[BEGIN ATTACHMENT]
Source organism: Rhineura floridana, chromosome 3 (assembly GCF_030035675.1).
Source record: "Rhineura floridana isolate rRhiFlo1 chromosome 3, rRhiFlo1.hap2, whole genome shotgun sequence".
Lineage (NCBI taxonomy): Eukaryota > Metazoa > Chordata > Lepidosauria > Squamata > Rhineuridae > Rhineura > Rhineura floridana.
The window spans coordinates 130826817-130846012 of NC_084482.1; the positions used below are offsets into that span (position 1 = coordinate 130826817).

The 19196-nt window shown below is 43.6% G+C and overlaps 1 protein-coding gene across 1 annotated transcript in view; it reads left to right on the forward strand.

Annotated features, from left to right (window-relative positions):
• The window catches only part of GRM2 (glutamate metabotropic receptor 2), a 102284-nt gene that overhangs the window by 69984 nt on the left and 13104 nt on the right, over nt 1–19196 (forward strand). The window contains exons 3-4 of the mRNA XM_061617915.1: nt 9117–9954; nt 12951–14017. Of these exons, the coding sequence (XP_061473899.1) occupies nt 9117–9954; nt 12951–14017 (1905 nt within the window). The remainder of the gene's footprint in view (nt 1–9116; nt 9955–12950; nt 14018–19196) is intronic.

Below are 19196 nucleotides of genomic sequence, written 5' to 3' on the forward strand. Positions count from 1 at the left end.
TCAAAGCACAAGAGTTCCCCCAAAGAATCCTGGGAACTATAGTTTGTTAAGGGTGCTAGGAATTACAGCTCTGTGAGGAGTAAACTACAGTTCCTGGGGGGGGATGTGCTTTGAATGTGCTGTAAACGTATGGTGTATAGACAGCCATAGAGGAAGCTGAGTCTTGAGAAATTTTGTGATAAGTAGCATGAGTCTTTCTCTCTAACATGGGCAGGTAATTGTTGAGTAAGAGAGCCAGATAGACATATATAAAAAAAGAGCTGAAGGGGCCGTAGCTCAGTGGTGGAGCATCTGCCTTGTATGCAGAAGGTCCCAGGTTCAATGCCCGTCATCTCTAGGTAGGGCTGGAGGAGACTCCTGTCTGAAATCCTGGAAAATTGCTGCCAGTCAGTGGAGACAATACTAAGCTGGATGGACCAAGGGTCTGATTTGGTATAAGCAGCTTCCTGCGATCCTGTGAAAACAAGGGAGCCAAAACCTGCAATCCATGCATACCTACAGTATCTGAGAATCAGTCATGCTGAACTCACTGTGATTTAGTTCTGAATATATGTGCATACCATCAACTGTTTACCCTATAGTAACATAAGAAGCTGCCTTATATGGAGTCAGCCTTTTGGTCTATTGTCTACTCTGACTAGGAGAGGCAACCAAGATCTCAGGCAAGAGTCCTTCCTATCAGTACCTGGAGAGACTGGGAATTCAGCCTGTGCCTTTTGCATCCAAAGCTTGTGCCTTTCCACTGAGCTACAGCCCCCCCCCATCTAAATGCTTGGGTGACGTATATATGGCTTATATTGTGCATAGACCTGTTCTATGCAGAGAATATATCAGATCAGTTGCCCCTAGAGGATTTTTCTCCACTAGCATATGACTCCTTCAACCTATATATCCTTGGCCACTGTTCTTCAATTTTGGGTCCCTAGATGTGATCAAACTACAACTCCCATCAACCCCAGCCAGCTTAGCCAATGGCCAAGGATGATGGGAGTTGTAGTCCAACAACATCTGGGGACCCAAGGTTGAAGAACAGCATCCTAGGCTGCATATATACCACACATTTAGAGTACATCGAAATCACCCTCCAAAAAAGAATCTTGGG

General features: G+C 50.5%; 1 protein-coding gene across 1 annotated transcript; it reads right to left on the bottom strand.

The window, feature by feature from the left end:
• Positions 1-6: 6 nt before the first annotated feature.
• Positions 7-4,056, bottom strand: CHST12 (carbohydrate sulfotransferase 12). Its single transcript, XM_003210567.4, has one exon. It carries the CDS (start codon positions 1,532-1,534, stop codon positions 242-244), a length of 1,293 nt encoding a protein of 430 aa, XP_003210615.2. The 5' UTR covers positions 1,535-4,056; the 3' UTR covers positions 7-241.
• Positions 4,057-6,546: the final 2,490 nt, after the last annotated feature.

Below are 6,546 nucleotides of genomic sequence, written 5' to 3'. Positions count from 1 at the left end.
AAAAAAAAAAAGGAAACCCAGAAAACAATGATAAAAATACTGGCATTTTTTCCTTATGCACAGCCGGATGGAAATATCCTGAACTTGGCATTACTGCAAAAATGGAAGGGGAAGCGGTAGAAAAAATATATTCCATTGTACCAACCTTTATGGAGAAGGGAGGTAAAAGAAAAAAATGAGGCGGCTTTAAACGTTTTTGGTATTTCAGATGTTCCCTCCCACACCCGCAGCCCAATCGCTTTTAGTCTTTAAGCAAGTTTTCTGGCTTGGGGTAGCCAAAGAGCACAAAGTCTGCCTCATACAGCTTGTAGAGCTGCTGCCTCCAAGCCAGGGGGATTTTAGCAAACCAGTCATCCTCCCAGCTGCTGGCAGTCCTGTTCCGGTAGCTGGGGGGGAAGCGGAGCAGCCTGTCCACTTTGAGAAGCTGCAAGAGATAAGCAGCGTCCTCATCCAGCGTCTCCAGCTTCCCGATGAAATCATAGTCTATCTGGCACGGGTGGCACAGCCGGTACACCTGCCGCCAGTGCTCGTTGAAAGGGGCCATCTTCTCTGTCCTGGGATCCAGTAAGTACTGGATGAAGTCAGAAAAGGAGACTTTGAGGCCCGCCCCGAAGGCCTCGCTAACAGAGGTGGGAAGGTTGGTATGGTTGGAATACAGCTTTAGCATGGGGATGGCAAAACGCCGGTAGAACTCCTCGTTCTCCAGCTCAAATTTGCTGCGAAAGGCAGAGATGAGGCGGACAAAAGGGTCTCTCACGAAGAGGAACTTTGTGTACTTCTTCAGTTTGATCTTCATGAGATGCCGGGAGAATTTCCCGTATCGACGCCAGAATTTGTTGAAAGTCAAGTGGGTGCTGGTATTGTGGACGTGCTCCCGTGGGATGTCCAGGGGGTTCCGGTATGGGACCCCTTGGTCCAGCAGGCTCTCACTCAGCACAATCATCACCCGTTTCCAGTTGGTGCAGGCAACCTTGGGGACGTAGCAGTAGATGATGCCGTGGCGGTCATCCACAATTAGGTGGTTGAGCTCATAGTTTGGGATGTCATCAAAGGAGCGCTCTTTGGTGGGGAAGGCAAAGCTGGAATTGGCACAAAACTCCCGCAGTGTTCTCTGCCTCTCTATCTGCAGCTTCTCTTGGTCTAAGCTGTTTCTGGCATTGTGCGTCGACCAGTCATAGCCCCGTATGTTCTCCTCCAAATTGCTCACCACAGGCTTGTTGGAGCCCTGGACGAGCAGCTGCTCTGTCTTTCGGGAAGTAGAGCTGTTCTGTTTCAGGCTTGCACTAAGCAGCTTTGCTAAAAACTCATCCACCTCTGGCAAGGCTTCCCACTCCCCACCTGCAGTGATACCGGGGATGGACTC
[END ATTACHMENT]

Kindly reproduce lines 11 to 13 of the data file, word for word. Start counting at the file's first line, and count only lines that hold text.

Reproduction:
The window, feature by feature from the left end:
• Positions 1-6: 6 nt before the first annotated feature.
• Positions 7-4,056, bottom strand: CHST12 (carbohydrate sulfotransferase 12). Its single transcript, XM_003210567.4, has one exon. It carries the CDS (start codon positions 1,532-1,534, stop codon positions 242-244), a length of 1,293 nt encoding a protein of 430 aa, XP_003210615.2. The 5' UTR covers positions 1,535-4,056; the 3' UTR covers positions 7-241.